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You Ain’t Seen Nothin’ Yet by Alain Resnais

January 30, 2013

Feature film number eighteen for Alain Resnais and once again you ain’t seen nothin’ yet: there is an old story about Paganini, one night the legendary violinist was playing in Turin, the King of Piedmont was in the audience and he liked a piece so much that he sent a request to the artist to repeat it, the reply the King received said “Paganini non ripete” – Resnais is a virtuoso filmmaker and he never repeats himself, but what is it that we have not seen yet?

The movie opens with a very peculiar scene – or maybe it’s not a scene and it’s the still the credits, aren’t the credits a part of the film? – we see Wilson, Azema, Arditi, Almaric, Piccoli and the rest of the illustrious French cast while each one of them gets a telephone call – a roll call – from Marcellin (Andrzej Seweryn) the secretary of a famous playwright – Antoine d’Anthac (Denis Podalydès). D’Anthac is dead and Marcellin is calling to summon actors and actresses to the chateau for the reading of the testament. We see each actor – just look at the above picture of Anne Consigny – from a side shot, the actors are placed – alternately – on the right and left side of the screen, we perceive their faces as they are reflected by an out of focus mirror, we hear them called with their real names but, but what do we see in the mirror? a blurred echo of the actor’s face, at each repetition of the phone call with a different actor/actress there is a slight change, sometimes the blurred image is replaced by – merges with? – the next actor who gets the phone call.

Vous n’avez encore rien vu is a film about many things and one of them is acting. What is acting? At their arrival to the chateau of their departed friend actors and actresses discover that there is a surprise in store for them: a posthumous video of d’Anthac invites them to watch the screening of a new mise en scène of his play Eurydice – a piece all of them have played many times along the years. The home-theater system starts playing – the actual piece results from the fusion of two works by Jean Anouilh – and after a moment where the camera goes from the screened play to the players/spectators to investigate their reactions, suddenly the hidden soul of the actors takes life – the blurred image comes to life – and all of them start acting their old roles alongside what it’s going on on the screen of the home-theater system. At first they just get up from their seats to play their lines, but slowly the power of imagination creates one more film inside the film and we get new magical settings: a railway station or an hotel room.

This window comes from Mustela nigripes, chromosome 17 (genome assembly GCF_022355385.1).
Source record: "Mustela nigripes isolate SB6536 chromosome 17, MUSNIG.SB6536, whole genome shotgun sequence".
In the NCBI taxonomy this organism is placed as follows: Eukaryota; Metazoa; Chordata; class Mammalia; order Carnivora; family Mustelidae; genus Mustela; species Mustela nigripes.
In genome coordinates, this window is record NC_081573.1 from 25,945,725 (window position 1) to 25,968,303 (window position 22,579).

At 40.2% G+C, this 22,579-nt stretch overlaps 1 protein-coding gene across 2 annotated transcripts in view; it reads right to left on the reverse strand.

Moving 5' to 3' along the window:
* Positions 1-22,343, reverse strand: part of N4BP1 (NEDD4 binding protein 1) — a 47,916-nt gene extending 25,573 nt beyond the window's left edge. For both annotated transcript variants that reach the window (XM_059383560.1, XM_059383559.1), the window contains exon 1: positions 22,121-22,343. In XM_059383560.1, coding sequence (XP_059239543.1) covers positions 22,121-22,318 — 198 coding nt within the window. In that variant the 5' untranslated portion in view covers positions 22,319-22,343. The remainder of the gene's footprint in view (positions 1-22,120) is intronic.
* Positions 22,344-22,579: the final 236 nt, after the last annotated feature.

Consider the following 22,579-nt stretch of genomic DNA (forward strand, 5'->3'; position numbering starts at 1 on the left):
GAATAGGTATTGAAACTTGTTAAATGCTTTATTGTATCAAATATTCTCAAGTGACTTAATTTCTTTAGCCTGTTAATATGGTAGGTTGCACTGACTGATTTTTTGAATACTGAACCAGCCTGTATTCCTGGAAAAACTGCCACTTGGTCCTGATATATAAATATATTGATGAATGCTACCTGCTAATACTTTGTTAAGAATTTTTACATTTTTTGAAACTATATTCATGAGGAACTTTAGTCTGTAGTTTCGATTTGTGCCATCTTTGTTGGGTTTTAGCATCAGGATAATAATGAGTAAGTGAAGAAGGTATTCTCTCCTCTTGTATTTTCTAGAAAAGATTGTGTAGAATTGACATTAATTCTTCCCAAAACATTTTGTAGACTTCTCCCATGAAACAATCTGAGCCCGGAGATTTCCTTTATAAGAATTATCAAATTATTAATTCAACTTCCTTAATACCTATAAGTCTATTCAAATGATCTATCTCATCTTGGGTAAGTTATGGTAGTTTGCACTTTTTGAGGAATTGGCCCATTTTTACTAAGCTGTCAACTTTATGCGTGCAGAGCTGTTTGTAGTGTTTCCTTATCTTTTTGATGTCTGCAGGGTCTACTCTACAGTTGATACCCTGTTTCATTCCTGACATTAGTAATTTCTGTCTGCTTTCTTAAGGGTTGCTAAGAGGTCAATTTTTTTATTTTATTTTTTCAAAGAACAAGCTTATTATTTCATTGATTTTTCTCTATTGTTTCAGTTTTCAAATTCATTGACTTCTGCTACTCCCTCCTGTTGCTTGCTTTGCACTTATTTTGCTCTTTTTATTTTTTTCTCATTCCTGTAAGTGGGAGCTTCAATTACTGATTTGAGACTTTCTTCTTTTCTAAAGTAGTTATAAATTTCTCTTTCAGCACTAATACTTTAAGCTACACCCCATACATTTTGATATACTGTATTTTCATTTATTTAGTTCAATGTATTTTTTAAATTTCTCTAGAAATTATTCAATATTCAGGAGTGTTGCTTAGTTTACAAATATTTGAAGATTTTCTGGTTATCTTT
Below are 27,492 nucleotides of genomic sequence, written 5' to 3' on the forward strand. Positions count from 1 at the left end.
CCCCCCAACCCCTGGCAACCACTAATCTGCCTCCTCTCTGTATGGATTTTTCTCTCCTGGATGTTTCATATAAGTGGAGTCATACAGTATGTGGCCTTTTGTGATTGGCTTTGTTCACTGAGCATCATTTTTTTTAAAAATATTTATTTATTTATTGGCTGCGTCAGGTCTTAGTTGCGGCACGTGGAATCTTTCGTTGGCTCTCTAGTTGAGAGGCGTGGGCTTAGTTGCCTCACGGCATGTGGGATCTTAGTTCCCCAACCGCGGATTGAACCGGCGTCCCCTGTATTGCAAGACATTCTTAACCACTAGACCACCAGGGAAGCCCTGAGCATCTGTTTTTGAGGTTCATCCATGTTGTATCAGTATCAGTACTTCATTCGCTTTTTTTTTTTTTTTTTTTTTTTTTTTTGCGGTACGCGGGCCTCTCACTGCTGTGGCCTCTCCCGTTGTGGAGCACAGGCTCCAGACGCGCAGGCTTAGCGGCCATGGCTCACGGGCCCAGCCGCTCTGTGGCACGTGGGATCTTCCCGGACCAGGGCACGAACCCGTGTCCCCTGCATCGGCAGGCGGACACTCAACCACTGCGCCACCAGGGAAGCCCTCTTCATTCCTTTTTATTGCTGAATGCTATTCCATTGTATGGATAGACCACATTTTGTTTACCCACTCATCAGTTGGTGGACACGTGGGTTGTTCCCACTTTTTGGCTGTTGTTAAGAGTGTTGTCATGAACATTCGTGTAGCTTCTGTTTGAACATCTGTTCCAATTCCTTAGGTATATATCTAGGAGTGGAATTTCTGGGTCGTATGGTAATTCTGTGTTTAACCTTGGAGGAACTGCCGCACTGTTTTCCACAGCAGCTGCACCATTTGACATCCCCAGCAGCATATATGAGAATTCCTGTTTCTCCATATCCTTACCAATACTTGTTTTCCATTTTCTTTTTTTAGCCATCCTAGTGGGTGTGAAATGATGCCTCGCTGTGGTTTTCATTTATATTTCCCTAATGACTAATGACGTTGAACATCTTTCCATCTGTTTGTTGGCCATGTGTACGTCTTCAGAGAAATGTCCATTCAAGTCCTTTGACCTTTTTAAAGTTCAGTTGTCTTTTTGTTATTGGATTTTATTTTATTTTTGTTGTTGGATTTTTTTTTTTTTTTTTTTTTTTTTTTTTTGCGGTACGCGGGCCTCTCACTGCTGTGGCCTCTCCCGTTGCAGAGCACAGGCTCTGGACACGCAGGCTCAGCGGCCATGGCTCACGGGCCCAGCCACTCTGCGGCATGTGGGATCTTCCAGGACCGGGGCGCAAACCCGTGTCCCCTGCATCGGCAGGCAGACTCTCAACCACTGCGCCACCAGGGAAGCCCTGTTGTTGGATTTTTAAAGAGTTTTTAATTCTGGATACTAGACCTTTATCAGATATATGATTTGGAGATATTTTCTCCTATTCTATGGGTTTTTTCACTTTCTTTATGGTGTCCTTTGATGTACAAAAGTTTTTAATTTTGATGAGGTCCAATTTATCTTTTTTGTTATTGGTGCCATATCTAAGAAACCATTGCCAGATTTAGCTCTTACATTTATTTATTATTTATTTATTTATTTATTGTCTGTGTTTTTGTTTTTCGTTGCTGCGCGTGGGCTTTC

The story is a re-working of the classic myth of Eurydice and Orpheus, exploring the meaning of a classic is another theme of the film: d’Anthac before dying wonders if his play has still something to say, if it’s worth to be represented on stage again. Resnais winks at classic cinema too, borrowing an intertitle from Murnau’s Nosferatu to introduce the arrival of the players to the chateau, while the title is an adaptation of a line from The Jazz Singer “You ain’t heard nothing’ yet” – Resnais has experimented with sound in his films, but there is no doubt that just like Murnau he believes in the power of the cinematic image. Passion and mortality, the different ways different persons – and different generations – think of them, the cycle of life endlessly repeating itself, always the same, always new: On connait la chanson (Same Old Song) but when it’s a good song, every new voice makes us hear it (pardon, see it) as it was the first time.

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